SANTO DOMINGO, Dominican Republic - A U.S.-owned helicopter involved in Haiti aid efforts crashed in the Dominican Republic, killing the two Americans on board, an official said Friday.
Pilot John Ward and co-pilot James Jalove were returning from Haiti on Thursday night when their R44 II helicopter crashed into a mountain in the western Dominican province of Dajabon, said Dominican Civil Aviation Institute spokesman Pedro Jimenez. Jimenez did not release the men's hometowns.
A firefighter at the scene, Angel Belliard, said one of the two men was dressed as a doctor and that medicine was scattered around the crash site.
U.S. Embassy spokesman David Searby said he could not confirm the crash or the reported identities and nationalities of the victims.
The helicopter was owned by JAJ Investments Limited in Naples, Fla., according to U.S. Federal Aviation Administration documents. The company could not be reached immediately for comment.
Also Friday, in Port-au-Prince an attorney for 10 U.S. Baptist missionaries who tried to take three dozen children out of the country said he would ask a judge to let his clients go free until their trial on kidnapping charges.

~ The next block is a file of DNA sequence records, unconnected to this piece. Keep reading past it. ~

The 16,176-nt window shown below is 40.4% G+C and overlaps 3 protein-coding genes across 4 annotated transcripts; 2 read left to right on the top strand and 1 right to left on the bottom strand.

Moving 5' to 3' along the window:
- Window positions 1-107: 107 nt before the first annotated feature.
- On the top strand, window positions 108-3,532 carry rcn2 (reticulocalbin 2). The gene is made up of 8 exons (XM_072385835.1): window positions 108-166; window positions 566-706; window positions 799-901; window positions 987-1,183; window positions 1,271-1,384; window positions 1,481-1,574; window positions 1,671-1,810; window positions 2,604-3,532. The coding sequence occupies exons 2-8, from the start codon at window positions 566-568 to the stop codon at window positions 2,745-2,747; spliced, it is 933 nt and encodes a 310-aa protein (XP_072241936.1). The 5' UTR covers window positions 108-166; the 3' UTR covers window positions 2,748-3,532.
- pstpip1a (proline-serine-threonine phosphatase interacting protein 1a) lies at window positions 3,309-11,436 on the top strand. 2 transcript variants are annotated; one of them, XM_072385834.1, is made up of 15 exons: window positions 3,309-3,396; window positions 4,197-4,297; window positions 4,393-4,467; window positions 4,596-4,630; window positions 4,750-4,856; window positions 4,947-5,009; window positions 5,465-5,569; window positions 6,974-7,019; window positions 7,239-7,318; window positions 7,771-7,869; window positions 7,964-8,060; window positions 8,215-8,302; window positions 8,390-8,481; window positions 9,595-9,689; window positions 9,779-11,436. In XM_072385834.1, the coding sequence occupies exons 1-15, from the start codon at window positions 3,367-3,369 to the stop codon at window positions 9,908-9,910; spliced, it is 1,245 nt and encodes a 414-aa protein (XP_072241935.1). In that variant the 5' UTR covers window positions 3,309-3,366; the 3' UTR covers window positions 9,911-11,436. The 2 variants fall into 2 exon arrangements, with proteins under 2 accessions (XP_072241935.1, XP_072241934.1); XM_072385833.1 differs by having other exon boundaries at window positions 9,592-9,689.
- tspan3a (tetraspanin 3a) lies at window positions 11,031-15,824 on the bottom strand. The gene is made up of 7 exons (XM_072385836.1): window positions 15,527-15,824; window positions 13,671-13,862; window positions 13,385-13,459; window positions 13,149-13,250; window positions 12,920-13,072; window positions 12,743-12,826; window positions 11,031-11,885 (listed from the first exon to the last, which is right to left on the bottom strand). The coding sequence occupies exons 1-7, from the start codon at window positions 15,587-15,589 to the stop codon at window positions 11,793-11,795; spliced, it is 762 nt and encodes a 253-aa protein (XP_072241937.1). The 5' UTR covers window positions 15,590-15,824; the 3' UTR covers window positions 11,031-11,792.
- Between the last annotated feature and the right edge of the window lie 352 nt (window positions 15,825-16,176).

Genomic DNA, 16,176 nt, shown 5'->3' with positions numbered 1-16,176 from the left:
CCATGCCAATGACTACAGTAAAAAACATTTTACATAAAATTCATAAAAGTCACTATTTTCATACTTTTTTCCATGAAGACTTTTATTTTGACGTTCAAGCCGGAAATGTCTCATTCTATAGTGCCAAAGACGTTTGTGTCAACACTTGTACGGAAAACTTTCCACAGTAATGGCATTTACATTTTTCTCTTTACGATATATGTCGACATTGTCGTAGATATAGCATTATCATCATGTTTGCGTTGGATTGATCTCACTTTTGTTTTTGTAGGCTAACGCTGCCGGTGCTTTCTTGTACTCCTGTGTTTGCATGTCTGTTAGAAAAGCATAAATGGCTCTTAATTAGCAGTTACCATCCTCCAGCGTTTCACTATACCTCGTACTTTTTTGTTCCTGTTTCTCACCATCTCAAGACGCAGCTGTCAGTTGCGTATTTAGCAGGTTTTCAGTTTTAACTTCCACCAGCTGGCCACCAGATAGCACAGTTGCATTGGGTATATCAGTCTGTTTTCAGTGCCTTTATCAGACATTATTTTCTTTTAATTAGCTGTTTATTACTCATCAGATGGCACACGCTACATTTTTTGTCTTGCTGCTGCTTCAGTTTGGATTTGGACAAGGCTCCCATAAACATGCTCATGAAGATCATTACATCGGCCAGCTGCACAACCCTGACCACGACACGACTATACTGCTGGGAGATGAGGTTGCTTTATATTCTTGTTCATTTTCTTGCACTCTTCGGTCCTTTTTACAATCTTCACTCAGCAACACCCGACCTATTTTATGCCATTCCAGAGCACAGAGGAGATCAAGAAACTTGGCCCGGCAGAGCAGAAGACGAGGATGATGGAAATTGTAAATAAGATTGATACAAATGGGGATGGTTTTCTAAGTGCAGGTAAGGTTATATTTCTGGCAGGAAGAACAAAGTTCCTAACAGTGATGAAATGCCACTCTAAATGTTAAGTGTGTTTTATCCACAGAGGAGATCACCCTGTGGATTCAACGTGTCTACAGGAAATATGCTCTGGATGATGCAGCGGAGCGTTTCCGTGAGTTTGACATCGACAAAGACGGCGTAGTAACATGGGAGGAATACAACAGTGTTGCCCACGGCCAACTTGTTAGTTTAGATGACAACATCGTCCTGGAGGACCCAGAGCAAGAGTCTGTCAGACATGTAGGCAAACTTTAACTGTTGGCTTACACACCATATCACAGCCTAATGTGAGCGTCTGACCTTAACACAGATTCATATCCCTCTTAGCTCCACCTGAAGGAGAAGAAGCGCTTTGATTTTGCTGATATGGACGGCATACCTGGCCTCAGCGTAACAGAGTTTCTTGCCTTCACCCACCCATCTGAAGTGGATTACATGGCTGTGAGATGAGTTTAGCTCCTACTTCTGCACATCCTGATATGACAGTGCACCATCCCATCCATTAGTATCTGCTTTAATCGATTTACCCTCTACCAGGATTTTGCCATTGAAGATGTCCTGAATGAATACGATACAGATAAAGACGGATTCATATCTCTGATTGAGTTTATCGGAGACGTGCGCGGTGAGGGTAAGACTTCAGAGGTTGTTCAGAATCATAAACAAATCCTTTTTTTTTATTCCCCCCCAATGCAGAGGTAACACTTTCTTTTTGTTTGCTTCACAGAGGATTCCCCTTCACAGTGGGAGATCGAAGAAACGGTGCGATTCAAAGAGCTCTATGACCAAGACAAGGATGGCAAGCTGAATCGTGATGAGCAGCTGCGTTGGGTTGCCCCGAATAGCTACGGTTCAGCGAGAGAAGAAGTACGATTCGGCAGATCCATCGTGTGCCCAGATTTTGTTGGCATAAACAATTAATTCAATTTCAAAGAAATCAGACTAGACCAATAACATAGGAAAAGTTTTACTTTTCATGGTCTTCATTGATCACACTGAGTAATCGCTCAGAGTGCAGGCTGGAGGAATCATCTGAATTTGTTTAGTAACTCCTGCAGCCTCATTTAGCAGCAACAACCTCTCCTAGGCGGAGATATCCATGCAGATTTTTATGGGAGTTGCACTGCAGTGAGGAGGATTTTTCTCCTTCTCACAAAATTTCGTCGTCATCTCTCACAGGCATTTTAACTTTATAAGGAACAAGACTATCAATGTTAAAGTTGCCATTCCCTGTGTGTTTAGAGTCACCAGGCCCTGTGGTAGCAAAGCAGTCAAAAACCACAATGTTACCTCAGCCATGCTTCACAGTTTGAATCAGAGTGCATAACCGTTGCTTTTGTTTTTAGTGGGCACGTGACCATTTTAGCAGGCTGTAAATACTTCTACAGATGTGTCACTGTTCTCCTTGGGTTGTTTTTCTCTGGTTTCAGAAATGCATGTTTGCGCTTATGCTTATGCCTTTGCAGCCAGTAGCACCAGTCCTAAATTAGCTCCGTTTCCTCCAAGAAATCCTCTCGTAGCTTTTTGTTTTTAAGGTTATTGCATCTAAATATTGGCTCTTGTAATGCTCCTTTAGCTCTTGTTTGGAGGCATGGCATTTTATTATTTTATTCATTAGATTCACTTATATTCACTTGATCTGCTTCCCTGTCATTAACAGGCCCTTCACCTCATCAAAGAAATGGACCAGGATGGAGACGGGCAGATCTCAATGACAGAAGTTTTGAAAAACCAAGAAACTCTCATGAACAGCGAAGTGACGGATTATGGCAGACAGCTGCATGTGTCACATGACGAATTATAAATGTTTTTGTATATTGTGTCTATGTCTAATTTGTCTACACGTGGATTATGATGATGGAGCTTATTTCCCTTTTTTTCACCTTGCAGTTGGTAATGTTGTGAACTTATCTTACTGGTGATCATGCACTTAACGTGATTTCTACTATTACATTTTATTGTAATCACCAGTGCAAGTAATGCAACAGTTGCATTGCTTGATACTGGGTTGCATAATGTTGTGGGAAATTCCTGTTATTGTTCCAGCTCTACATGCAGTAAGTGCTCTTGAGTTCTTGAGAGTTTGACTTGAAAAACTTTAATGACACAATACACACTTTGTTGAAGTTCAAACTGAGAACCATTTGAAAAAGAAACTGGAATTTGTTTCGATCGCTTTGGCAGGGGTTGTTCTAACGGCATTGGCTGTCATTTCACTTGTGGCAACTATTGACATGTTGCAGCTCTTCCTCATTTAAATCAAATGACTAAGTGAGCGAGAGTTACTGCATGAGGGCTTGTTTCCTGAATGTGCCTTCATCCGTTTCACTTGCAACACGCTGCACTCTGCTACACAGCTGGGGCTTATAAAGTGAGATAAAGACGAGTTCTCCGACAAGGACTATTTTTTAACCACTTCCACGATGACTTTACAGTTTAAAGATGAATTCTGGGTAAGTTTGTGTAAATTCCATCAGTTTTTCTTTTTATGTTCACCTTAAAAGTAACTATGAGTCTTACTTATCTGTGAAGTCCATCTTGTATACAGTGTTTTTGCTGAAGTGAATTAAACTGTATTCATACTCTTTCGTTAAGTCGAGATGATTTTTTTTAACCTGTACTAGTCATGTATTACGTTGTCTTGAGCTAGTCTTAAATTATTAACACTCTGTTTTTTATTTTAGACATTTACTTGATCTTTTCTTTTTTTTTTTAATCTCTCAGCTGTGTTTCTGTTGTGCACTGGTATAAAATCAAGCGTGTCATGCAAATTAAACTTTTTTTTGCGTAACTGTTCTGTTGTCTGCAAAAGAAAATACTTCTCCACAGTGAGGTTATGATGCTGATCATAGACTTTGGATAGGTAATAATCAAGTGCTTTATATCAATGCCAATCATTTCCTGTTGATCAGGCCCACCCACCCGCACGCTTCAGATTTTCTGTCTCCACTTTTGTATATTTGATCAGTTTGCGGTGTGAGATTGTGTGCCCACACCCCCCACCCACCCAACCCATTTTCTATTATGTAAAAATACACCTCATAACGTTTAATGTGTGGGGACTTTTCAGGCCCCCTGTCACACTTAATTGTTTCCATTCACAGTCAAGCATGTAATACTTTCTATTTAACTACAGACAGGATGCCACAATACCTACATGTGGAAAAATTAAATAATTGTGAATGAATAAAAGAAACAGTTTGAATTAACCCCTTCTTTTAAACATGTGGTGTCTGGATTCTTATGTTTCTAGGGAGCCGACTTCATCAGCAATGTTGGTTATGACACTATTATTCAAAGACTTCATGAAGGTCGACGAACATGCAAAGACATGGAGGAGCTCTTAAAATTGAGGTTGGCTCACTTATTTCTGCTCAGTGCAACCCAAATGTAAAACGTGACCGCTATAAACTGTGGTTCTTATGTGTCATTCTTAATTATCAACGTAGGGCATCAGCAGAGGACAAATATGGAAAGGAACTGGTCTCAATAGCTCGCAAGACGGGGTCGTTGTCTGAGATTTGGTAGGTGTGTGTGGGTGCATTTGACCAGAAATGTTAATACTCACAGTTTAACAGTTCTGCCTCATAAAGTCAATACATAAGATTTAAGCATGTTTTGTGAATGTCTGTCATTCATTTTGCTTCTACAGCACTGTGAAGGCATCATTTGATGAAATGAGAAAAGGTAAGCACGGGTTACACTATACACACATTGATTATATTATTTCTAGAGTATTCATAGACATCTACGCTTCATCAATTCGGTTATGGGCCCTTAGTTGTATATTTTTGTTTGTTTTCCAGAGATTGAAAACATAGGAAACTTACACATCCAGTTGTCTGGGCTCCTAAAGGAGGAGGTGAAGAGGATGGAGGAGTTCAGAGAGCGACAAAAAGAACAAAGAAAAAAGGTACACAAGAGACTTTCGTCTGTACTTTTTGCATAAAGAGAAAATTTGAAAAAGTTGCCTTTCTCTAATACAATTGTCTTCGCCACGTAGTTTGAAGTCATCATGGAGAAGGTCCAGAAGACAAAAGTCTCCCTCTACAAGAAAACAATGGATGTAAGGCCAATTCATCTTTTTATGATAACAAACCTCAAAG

The investigating judge charged the Americans on Thursday with kidnapping for trying to take 33 children across the border into the Dominican Republic on Jan. 29 without documentation.
Defense attorney Edwin Coq has said that the group's leader, Laura Silsby, knew she couldn't remove the youngsters without proper paperwork, but he characterized the other nine missionaries as unknowingly being caught up.
Family members of the detained Americans released a statement late Thursday saying they were concerned about their relatives jailed in a foreign country.
"Obviously, we do not know details about what happened and didn't happen on this mission," the statement said. "However, we are absolutely convinced that those who were recruited to join this mission traveled to Haiti to help, not hurt, these children." - AP